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On the Banks of Plum Creek (1937)

di Laura Ingalls Wilder

Altri autori: Vedi la sezione altri autori.

Serie: Little House: The Laura Years (4), Little House novels, chronological order (book 19)

UtentiRecensioniPopolaritàMedia votiCitazioni
8,97883677 (4.11)143
Laura and her family move to Minnesota where they live in a dugout until a new house is built and face misfortunes caused by flood, blizzard, and grasshoppers.
  1. 00
    La casa di betulla di Louise Erdrich (aspirit)
    aspirit: Tells of similar struggles in the same setting but from an Ojibwe perspective.
  2. 01
    The Children Who Stayed Alone di Bonnie Bess Worline (bookel)
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» Vedi le 143 citazioni

This one for me will always be The One With the Grasshoppers.

Said grasshoppers destroy the Ingalls’ wheat crop and smother their farm like a Biblical visitation. Worse, they stay. And lay millions of eggs.

Then one day they start marching on the ground, robotically, toward the west, finally taking their bows without so much as a by your leave.

Another bit that stamps itself in memory is the prairie fire that brings the “wheels of fire”, or burning tumbleweeds, that also beset the Ingalls home.

“On the Banks of Plum Creek” recounts hardships like the fires in “Little House On the Prairie” and the blizzards in “The Long Winter”, but it’s funnier than those books. This is never more so than when Pa comes out of his den within shouting distance of the house; also when the girls bring in too much firewood; and when Laura, having attended church, stops feeling wickedness for Nellie Oleson and feels merely a “little bit of mean gladness”.

The book also has the child-eye perspective that is so prominent in “Little House On Big Woods”. But in that book Laura saw things that, though they were brand new to her, she could at least name, like a lake, or a town. In this book she’s constantly seeing things she has no name for, as when she first sees a belfry (“a tiny room with no walls and nothing in it”), or a rug carpet (the “whole floor was covered with some kind of heavy cloth that felt rough under Laura’s bare feet”).

And a blackboard, chalk and eraser: "On the wall behind Teacher’s desk there was a smooth space of boards painted black. Under it was a little trough. Some kind of short, white sticks lay in the trough, and a block of wood with a woolly bit of sheepskin pulled tightly around it and nailed down. Laura wondered what those things were."

All of this would have been ruined if the adult author, leaving the child’s perspective, had named these things before Laura could work them out herself.

The book is constantly playing like this with perspective. We are never told what something is until we’re shown what it looked like to Laura – whether it’s the leeches that she finds on her legs after taking a swim, or the burning, spinning tumbleweeds, or that visiting swarm of locusts: "The cloud was hailing grasshoppers. The cloud was grasshoppers. Their bodies hid the sun and made darkness. Their thin, large wings gleamed and glittered. The rasping whirring of their wings filled the whole air and they hit the ground and the house with the noise of a hailstorm."

I read the last 170 pages of this book in one day, and I’m a slow reader.

One of the most enjoyable, and startling, reads I can remember.

This book has a few unique stamps on it, and I could have dubbed it The One With Walnut Grove; or The One With the Hobbit Hole; or The One Where Pa Hibernates Like a Bear.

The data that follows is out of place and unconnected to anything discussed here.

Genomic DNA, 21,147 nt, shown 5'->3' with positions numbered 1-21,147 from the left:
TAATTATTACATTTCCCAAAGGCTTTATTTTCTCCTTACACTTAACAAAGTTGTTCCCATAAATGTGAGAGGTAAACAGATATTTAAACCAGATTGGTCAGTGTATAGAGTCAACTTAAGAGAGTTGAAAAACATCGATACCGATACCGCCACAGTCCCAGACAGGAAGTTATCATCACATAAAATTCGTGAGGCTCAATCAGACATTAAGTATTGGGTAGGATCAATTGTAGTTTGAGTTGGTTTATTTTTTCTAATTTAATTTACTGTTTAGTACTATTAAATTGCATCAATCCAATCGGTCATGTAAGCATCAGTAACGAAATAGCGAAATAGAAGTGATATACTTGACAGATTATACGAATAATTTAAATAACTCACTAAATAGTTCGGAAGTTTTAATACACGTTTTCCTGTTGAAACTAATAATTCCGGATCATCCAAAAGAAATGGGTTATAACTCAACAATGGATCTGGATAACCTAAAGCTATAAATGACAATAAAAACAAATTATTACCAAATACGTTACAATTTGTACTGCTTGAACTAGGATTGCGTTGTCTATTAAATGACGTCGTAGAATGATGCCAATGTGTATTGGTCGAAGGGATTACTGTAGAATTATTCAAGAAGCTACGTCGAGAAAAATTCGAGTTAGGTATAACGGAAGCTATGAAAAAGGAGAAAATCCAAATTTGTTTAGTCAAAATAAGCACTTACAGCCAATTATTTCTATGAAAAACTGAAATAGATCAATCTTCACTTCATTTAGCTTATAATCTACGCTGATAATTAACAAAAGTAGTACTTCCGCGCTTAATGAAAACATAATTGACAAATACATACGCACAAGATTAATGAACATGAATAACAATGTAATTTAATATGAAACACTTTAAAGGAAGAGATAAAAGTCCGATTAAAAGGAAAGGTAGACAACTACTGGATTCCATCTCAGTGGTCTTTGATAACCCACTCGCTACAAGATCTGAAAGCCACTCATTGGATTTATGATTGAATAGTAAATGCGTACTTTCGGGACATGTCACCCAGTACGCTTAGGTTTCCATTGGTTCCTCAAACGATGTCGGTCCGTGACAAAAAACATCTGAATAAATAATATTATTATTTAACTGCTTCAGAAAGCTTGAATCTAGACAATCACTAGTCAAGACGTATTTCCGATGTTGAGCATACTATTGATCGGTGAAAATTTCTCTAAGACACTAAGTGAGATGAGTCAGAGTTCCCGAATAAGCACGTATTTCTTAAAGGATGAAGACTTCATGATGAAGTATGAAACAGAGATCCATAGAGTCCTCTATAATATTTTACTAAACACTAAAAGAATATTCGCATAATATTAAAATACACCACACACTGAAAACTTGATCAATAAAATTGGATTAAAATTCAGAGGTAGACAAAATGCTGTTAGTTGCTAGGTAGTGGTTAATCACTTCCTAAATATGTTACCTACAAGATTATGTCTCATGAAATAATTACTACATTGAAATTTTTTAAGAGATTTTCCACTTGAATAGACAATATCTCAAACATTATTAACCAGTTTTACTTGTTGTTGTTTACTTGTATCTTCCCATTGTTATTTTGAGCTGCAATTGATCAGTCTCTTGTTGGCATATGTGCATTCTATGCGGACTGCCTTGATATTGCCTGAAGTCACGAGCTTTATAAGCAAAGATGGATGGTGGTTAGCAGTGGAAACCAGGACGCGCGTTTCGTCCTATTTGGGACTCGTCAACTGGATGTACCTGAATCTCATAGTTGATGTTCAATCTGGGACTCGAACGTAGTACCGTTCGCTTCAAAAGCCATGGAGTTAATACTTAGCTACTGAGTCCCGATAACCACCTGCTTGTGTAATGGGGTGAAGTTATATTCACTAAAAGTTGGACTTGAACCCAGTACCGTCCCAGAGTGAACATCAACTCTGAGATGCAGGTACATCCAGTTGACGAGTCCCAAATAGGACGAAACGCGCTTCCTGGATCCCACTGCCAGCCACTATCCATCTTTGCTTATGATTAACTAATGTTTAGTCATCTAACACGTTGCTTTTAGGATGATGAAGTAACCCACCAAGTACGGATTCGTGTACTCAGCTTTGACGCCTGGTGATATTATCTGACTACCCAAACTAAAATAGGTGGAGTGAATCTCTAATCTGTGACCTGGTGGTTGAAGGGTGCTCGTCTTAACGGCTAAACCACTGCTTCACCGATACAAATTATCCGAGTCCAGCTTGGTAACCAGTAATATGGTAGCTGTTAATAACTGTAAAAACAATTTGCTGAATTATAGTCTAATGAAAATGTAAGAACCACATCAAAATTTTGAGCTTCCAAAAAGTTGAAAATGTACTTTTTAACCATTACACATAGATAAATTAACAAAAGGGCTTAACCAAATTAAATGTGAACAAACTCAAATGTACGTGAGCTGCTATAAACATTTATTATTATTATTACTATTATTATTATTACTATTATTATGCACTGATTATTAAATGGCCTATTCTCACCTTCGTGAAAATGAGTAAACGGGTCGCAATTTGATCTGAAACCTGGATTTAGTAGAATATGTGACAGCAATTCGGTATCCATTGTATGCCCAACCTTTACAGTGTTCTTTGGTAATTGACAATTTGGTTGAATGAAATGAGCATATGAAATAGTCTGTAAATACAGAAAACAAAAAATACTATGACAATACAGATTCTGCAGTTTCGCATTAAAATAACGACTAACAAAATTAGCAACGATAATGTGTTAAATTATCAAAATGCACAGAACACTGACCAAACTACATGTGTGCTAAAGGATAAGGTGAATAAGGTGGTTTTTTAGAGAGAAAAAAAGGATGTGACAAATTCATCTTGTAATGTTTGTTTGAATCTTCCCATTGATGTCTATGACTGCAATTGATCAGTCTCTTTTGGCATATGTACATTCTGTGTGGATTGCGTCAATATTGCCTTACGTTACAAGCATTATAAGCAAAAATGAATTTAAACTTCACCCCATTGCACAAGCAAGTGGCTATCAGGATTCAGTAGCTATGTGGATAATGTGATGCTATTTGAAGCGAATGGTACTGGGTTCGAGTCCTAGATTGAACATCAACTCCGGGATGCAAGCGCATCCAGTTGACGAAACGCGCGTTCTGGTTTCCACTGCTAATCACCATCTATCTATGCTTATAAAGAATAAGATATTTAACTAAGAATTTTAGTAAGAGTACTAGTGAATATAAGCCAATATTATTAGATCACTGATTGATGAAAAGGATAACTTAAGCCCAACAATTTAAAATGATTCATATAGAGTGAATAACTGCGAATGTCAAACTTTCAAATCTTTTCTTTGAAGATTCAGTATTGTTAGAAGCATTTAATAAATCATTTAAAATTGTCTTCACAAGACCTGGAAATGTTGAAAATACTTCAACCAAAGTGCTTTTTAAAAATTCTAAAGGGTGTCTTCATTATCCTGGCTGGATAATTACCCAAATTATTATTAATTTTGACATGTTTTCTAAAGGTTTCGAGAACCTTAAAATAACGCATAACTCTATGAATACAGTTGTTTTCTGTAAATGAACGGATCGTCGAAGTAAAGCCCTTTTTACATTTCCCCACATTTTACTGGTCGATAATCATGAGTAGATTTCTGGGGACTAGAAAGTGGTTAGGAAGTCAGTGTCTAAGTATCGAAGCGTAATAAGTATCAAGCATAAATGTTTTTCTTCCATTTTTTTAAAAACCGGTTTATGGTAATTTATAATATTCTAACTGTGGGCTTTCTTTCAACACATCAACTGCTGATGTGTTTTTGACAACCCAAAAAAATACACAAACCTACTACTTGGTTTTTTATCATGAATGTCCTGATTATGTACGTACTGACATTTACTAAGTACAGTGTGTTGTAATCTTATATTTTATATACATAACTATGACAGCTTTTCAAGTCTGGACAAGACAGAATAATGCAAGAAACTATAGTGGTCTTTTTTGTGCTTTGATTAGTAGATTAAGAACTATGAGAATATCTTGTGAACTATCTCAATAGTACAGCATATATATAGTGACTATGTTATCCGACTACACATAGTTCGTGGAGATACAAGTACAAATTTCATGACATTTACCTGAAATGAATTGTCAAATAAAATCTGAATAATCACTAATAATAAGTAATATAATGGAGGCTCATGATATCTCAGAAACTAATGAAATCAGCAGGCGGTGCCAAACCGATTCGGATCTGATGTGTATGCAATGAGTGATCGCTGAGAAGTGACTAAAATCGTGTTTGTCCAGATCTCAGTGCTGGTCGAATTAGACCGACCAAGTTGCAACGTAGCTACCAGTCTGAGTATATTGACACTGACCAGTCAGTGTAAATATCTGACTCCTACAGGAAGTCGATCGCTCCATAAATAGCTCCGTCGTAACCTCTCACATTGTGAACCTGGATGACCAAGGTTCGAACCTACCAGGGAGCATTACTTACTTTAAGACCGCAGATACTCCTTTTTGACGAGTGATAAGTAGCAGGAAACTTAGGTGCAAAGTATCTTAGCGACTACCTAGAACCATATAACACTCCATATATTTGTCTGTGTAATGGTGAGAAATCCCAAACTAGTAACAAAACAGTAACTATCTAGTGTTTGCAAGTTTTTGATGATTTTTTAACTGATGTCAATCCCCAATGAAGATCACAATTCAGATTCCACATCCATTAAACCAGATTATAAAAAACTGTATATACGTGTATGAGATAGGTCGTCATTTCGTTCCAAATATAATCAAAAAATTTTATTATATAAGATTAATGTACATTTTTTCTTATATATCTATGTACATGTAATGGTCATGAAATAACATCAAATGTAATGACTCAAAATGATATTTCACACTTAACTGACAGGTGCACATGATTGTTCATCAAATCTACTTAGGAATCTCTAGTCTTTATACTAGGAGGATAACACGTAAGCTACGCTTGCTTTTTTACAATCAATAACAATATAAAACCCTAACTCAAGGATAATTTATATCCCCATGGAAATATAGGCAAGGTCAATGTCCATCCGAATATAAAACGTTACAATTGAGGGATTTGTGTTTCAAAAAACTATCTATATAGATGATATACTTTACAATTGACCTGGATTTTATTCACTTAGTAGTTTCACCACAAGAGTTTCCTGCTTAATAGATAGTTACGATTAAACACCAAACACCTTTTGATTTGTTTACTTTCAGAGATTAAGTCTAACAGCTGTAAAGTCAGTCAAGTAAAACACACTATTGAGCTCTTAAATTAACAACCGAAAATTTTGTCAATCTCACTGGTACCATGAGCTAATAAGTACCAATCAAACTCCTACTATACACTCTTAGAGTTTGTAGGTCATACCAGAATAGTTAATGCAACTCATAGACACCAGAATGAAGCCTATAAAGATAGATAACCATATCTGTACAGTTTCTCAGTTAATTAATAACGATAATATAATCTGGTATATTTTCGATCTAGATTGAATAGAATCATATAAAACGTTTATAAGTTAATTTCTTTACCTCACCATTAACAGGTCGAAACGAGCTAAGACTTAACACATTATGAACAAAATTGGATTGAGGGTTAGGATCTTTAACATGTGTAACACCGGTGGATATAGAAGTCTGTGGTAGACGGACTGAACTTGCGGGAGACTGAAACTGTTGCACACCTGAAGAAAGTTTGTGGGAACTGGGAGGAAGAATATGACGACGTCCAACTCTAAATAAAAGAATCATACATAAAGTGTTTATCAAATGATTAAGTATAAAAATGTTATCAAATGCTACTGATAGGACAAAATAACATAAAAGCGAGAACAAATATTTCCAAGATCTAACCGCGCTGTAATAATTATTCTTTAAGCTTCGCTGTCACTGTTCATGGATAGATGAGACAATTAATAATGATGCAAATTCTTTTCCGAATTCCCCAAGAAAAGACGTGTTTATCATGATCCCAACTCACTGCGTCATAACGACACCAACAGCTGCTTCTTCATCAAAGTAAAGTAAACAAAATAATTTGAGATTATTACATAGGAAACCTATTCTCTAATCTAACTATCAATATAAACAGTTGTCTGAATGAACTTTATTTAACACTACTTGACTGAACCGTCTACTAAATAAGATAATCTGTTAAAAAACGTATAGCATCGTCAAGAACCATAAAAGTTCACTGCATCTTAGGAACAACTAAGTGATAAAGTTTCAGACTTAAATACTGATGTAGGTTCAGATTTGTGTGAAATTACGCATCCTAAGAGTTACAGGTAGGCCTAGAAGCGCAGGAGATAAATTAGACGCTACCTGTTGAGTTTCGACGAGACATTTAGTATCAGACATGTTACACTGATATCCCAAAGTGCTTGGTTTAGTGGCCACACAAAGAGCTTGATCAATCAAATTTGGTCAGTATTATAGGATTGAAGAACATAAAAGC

But nothing beats those grasshoppers. ( )
  krosero | Dec 17, 2021 |
3.5 stars ( )
  Annrosenzweig | Oct 15, 2021 |
The characters from the TV show "Little House on the Prairie" start to show up in this book. The Ingalls have moved to Minnesota and are living in a sod house, that is, a house carved into the hillside beside Plum Creek. Pa begins to build a two-story house with prepared materials (unlike the little house in the big wood or the little house on the prairie in which all the wood and material he used he chopped down and carved himself). The only problem is he bought it all on credit, expecting a big harvest. Then the locusts came... (Watch the movie "Days of Heaven" to see what that is like)

The older girls, Mary and Laura, begin going to town for school and dealing with the spoiled, bratty Nellie Oleson, whose father owns the store. We begin to see Laura's personality bloom into someone who is not just a sweet, obedient child. She has a temper, can become annoyed, envious, even disobedient.

The forces of nature play a huge part in this book and gives the modern reader an idea of just how precarious life was back then. ( )
  Marse | Oct 3, 2021 |
The beauty of Laura is her absolute normality. Who hasn't delighted to know that everyone has their own "Nellie?" ( )
  OutOfTheBestBooks | Sep 24, 2021 |
My older boy loves these books and wants to read them every night, while the younger one listens in sometimes, but would really rather read something else. I love the history and geography that is being learned. ( )
  emrsalgado | Jul 23, 2021 |

» Aggiungi altri autori (16 potenziali)

Nome dell'autoreRuoloTipo di autoreOpera?Stato
Laura Ingalls Wilderautore primariotutte le edizionicalcolato
Hallqvist, Britt G.Traduttoreautore secondarioalcune edizioniconfermato
Jones, CherryNarratoreautore secondarioalcune edizioniconfermato
Williams, GarthIllustratoreautore secondarioalcune edizioniconfermato
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The dim wagon track went no farther on the prairie, and Pa stopped the Horses.
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Laura and her family move to Minnesota where they live in a dugout until a new house is built and face misfortunes caused by flood, blizzard, and grasshoppers.

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